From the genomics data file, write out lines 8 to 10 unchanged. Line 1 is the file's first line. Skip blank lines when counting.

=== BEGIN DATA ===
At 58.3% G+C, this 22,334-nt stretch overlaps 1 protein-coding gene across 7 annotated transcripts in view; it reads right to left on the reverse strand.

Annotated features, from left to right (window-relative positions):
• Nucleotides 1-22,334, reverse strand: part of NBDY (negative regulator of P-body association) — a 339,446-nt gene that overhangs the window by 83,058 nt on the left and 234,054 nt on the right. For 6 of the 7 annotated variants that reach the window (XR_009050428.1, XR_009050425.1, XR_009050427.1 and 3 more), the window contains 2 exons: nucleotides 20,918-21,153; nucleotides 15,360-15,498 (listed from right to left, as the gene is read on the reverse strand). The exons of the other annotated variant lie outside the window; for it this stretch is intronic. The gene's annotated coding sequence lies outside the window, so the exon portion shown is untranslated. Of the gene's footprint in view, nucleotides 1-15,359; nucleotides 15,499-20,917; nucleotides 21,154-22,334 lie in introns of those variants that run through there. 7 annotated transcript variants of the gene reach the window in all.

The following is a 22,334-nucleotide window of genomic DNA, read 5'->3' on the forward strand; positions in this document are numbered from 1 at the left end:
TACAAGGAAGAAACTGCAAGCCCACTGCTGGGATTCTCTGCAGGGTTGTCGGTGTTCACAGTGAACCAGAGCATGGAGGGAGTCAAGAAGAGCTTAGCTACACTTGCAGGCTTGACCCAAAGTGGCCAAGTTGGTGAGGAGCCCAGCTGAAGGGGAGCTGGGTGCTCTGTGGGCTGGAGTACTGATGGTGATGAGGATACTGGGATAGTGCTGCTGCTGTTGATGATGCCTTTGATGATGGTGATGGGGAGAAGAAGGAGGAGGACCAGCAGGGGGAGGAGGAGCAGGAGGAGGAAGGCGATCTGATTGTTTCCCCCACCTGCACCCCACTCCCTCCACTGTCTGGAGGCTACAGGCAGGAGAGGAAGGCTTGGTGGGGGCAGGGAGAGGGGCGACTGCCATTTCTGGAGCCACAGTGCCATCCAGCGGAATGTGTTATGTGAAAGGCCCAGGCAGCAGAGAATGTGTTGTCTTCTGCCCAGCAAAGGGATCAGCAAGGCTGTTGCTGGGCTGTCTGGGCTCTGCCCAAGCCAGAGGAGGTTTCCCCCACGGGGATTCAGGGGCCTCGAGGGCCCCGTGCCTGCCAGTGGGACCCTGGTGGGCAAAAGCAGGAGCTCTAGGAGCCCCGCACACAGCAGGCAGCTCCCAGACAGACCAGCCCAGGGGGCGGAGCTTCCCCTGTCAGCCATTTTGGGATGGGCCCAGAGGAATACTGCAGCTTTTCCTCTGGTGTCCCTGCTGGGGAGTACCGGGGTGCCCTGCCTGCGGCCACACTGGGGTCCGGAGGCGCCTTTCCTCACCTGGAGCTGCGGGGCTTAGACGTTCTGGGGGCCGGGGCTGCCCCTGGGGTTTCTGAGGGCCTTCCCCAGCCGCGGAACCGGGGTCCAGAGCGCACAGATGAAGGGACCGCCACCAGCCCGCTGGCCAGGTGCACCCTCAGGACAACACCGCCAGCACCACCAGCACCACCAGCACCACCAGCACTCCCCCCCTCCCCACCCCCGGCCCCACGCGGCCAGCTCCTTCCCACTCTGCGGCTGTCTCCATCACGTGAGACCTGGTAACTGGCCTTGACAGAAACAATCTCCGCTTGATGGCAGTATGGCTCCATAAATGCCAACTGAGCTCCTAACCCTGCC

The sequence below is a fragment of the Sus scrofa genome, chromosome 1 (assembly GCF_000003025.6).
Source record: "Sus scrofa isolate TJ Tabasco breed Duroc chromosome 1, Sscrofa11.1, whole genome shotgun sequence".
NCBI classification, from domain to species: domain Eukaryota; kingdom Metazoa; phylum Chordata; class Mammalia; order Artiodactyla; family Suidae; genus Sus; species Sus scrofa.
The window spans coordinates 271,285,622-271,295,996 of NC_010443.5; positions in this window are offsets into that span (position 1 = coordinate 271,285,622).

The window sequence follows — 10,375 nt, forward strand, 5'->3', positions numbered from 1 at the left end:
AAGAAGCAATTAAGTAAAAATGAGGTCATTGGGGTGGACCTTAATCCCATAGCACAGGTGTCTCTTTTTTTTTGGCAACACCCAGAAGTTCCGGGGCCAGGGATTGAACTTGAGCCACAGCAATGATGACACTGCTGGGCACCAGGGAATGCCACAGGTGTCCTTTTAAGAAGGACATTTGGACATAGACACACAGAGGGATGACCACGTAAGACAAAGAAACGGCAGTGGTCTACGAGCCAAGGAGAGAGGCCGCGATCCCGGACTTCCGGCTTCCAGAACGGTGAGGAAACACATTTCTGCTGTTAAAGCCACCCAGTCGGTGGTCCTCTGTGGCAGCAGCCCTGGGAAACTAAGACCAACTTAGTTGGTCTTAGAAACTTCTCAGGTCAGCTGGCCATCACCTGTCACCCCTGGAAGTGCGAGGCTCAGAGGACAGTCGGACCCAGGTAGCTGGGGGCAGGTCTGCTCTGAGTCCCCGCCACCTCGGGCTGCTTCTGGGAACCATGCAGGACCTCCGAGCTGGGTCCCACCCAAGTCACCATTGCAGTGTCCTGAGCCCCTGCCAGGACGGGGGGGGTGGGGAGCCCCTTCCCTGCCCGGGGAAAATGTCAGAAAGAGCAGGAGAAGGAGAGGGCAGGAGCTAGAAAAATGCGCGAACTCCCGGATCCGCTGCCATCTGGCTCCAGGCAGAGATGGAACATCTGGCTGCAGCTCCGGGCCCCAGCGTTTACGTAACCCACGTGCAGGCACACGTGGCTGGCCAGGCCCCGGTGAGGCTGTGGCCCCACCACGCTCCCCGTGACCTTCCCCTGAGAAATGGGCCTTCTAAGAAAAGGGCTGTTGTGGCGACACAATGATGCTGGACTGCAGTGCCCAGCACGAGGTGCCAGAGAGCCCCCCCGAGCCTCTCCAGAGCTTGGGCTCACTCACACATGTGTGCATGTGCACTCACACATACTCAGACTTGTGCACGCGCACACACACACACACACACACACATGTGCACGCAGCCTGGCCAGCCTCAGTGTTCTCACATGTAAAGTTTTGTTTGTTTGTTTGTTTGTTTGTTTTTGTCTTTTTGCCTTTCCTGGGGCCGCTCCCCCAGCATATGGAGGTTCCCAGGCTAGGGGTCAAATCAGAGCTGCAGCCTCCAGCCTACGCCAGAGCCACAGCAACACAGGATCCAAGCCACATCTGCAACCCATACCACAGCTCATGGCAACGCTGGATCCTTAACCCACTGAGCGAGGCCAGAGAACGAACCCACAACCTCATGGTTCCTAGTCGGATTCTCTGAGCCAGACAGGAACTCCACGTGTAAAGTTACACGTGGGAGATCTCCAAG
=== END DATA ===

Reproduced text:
NCBI classification, from domain to species: domain Eukaryota; kingdom Metazoa; phylum Chordata; class Mammalia; order Artiodactyla; family Suidae; genus Sus; species Sus scrofa.
The window spans coordinates 271,285,622-271,295,996 of NC_010443.5; positions in this window are offsets into that span (position 1 = coordinate 271,285,622).

The window sequence follows — 10,375 nt, forward strand, 5'->3', positions numbered from 1 at the left end: